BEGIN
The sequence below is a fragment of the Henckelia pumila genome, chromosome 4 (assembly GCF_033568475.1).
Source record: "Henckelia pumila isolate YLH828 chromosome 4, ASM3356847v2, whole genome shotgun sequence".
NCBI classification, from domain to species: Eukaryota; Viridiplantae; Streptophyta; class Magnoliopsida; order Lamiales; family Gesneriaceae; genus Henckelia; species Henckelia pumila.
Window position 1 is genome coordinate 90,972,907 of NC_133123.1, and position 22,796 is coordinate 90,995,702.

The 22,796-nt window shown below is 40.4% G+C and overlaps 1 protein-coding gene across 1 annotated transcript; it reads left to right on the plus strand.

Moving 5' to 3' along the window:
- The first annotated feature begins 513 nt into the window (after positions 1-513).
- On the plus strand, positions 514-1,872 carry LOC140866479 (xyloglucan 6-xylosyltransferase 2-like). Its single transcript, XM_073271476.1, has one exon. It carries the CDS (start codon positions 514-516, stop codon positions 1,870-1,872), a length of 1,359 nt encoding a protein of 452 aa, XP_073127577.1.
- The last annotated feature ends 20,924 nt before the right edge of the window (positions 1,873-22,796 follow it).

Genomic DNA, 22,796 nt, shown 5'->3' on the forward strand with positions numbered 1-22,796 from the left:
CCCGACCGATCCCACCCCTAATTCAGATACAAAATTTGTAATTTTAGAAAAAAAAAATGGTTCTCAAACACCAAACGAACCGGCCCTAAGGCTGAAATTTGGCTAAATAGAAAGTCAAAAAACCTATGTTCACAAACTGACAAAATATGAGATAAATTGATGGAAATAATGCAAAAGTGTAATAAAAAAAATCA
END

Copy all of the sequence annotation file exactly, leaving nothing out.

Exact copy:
The sequence below is a fragment of the Henckelia pumila genome, chromosome 4 (assembly GCF_033568475.1).
Source record: "Henckelia pumila isolate YLH828 chromosome 4, ASM3356847v2, whole genome shotgun sequence".
NCBI classification, from domain to species: Eukaryota; Viridiplantae; Streptophyta; class Magnoliopsida; order Lamiales; family Gesneriaceae; genus Henckelia; species Henckelia pumila.
Window position 1 is genome coordinate 90,972,907 of NC_133123.1, and position 22,796 is coordinate 90,995,702.

The 22,796-nt window shown below is 40.4% G+C and overlaps 1 protein-coding gene across 1 annotated transcript; it reads left to right on the plus strand.

Moving 5' to 3' along the window:
- The first annotated feature begins 513 nt into the window (after positions 1-513).
- On the plus strand, positions 514-1,872 carry LOC140866479 (xyloglucan 6-xylosyltransferase 2-like). Its single transcript, XM_073271476.1, has one exon. It carries the CDS (start codon positions 514-516, stop codon positions 1,870-1,872), a length of 1,359 nt encoding a protein of 452 aa, XP_073127577.1.
- The last annotated feature ends 20,924 nt before the right edge of the window (positions 1,873-22,796 follow it).

Genomic DNA, 22,796 nt, shown 5'->3' on the forward strand with positions numbered 1-22,796 from the left:
CCCGACCGATCCCACCCCTAATTCAGATACAAAATTTGTAATTTTAGAAAAAAAAAATGGTTCTCAAACACCAAACGAACCGGCCCTAAGGCTGAAATTTGGCTAAATAGAAAGTCAAAAAACCTATGTTCACAAACTGACAAAATATGAGATAAATTGATGGAAATAATGCAAAAGTGTAATAAAAAAAATCA